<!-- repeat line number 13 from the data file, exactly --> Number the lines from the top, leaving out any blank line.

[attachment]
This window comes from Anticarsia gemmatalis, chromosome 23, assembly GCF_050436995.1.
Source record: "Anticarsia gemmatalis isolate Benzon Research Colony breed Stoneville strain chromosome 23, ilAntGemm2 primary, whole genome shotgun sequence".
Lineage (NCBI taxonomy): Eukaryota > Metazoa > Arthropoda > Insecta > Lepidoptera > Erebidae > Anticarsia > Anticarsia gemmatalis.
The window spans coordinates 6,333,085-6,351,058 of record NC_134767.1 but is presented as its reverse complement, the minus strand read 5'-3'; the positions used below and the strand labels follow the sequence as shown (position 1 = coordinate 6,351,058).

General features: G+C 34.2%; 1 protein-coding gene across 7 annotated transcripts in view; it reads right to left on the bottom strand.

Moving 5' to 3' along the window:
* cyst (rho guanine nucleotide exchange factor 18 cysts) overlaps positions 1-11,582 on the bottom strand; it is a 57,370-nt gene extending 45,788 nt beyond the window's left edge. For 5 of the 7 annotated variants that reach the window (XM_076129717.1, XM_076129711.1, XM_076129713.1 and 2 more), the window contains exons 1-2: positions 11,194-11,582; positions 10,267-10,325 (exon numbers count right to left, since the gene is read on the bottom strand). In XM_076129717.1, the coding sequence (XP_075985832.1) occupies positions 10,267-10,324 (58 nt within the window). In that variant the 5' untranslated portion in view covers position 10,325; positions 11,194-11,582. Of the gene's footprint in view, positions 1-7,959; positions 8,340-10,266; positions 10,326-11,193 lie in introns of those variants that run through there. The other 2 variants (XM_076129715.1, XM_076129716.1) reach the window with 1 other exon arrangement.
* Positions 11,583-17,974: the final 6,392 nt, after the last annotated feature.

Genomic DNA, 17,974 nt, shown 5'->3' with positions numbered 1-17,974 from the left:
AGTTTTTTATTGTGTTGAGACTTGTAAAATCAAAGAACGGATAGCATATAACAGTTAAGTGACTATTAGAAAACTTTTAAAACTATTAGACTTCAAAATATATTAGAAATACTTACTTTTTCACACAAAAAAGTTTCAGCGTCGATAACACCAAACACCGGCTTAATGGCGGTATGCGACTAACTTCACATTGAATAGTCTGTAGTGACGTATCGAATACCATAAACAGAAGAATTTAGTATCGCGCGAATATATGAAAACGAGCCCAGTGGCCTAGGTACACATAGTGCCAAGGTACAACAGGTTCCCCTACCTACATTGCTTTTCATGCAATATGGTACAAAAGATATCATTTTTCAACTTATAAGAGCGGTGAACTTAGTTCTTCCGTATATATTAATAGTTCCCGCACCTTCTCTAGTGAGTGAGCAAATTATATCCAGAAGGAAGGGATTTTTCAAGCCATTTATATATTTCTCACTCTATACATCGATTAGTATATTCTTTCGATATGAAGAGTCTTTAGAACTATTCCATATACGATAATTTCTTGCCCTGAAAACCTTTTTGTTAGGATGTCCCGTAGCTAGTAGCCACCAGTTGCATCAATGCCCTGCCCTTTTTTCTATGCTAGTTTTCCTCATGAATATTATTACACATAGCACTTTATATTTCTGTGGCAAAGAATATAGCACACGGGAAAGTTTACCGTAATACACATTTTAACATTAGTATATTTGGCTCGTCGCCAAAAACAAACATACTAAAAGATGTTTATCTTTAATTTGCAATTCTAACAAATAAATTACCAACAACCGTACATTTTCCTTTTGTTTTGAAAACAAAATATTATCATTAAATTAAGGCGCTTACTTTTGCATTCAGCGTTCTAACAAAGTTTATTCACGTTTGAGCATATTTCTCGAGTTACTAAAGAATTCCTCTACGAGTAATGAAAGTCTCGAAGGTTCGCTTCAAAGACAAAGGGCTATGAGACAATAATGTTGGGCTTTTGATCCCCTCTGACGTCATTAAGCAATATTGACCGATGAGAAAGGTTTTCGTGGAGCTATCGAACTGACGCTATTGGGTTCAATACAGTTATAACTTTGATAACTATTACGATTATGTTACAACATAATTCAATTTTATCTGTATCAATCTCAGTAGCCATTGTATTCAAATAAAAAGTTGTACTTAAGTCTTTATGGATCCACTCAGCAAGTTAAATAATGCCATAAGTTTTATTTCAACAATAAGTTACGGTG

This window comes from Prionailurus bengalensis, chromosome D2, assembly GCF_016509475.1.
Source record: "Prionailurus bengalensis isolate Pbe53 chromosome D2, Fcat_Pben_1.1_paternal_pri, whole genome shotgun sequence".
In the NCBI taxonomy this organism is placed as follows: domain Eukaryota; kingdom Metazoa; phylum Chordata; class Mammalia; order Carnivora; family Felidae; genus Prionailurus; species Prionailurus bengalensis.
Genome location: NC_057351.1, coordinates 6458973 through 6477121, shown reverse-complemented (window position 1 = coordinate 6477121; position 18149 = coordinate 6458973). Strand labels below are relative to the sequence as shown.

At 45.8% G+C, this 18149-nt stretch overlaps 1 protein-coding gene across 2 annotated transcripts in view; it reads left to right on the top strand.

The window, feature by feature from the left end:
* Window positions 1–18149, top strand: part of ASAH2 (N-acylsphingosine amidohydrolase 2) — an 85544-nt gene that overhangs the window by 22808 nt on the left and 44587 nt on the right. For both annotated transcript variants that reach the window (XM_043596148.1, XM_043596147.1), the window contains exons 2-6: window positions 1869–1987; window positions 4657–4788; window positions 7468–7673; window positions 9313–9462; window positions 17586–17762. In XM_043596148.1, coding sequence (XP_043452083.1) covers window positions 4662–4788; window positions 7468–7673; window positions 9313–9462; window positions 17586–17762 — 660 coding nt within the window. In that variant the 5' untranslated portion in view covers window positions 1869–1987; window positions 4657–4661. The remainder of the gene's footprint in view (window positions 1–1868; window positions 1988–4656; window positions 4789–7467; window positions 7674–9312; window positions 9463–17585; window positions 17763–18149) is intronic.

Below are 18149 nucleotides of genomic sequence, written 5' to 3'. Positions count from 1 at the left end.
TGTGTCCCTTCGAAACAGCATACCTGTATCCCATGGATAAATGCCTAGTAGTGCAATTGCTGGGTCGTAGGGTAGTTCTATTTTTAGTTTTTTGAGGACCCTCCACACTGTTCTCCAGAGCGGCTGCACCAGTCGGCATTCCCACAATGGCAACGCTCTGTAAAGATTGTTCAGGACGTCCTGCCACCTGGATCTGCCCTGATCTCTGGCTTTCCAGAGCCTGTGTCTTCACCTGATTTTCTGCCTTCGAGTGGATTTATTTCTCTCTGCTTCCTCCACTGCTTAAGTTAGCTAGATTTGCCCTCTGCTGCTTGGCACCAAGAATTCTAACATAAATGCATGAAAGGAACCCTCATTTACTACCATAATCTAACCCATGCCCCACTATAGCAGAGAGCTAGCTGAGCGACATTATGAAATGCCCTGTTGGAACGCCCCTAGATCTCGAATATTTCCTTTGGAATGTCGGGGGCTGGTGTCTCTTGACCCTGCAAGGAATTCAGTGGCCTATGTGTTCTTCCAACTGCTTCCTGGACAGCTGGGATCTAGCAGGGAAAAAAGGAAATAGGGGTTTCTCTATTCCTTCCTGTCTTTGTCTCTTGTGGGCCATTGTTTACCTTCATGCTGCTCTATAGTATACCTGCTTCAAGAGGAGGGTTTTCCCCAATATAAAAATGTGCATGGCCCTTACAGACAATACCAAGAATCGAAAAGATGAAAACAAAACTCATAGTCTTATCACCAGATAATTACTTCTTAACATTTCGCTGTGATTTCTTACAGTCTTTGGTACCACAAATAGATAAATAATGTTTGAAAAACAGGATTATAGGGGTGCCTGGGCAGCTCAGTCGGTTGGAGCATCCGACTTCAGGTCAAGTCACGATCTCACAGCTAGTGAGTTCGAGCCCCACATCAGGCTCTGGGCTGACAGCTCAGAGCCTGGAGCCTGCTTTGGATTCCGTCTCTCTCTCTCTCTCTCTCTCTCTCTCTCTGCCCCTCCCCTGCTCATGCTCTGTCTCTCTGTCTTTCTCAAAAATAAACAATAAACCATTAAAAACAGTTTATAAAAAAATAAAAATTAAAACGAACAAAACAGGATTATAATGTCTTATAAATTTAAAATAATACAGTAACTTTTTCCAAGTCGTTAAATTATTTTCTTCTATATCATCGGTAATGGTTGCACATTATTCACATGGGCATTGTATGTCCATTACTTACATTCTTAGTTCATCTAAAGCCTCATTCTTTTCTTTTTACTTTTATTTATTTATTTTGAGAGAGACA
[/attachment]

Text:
In the NCBI taxonomy this organism is placed as follows: domain Eukaryota; kingdom Metazoa; phylum Chordata; class Mammalia; order Carnivora; family Felidae; genus Prionailurus; species Prionailurus bengalensis.